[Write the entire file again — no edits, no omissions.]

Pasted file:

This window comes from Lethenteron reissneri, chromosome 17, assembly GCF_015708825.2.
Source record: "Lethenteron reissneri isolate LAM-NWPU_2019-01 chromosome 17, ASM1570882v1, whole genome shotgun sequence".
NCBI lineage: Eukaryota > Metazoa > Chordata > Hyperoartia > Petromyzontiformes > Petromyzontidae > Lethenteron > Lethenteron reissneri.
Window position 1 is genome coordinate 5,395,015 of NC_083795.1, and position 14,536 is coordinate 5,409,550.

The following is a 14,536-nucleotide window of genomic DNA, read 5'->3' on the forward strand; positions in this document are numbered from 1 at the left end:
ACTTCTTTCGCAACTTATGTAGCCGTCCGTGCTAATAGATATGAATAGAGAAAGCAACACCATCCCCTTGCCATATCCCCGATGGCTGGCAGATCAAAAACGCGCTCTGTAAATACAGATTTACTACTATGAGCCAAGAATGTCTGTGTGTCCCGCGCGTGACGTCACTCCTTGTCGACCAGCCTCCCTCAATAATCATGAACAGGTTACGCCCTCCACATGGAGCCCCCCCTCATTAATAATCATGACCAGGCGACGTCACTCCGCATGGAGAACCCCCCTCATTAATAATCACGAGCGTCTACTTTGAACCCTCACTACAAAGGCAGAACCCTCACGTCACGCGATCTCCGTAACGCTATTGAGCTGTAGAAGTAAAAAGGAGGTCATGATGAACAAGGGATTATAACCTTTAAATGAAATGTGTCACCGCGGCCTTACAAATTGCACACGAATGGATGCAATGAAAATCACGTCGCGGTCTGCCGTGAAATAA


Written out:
This window comes from Lethenteron reissneri, chromosome 17, assembly GCF_015708825.2.
Source record: "Lethenteron reissneri isolate LAM-NWPU_2019-01 chromosome 17, ASM1570882v1, whole genome shotgun sequence".
NCBI lineage: Eukaryota > Metazoa > Chordata > Hyperoartia > Petromyzontiformes > Petromyzontidae > Lethenteron > Lethenteron reissneri.
Window position 1 is genome coordinate 5,395,015 of NC_083795.1, and position 14,536 is coordinate 5,409,550.

The following is a 14,536-nucleotide window of genomic DNA, read 5'->3' on the forward strand; positions in this document are numbered from 1 at the left end:
ACTTCTTTCGCAACTTATGTAGCCGTCCGTGCTAATAGATATGAATAGAGAAAGCAACACCATCCCCTTGCCATATCCCCGATGGCTGGCAGATCAAAAACGCGCTCTGTAAATACAGATTTACTACTATGAGCCAAGAATGTCTGTGTGTCCCGCGCGTGACGTCACTCCTTGTCGACCAGCCTCCCTCAATAATCATGAACAGGTTACGCCCTCCACATGGAGCCCCCCCTCATTAATAATCATGACCAGGCGACGTCACTCCGCATGGAGAACCCCCCTCATTAATAATCACGAGCGTCTACTTTGAACCCTCACTACAAAGGCAGAACCCTCACGTCACGCGATCTCCGTAACGCTATTGAGCTGTAGAAGTAAAAAGGAGGTCATGATGAACAAGGGATTATAACCTTTAAATGAAATGTGTCACCGCGGCCTTACAAATTGCACACGAATGGATGCAATGAAAATCACGTCGCGGTCTGCCGTGAAATAA